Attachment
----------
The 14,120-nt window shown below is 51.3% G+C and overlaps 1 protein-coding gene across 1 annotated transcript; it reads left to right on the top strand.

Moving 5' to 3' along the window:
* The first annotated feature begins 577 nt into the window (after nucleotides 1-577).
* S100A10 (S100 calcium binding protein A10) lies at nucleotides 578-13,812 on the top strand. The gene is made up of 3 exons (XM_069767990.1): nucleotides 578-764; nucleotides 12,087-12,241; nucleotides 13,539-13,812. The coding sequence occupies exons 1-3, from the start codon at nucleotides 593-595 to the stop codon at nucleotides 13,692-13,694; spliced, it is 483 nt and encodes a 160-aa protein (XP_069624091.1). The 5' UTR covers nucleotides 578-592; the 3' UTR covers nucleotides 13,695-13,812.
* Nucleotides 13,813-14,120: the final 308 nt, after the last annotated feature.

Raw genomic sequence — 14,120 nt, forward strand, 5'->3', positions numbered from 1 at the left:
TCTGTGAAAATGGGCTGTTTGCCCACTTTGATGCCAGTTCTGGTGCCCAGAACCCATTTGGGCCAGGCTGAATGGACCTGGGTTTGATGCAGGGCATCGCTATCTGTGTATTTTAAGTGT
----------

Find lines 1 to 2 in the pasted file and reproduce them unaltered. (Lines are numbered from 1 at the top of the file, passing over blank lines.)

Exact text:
The 14,120-nt window shown below is 51.3% G+C and overlaps 1 protein-coding gene across 1 annotated transcript; it reads left to right on the top strand.

Moving 5' to 3' along the window: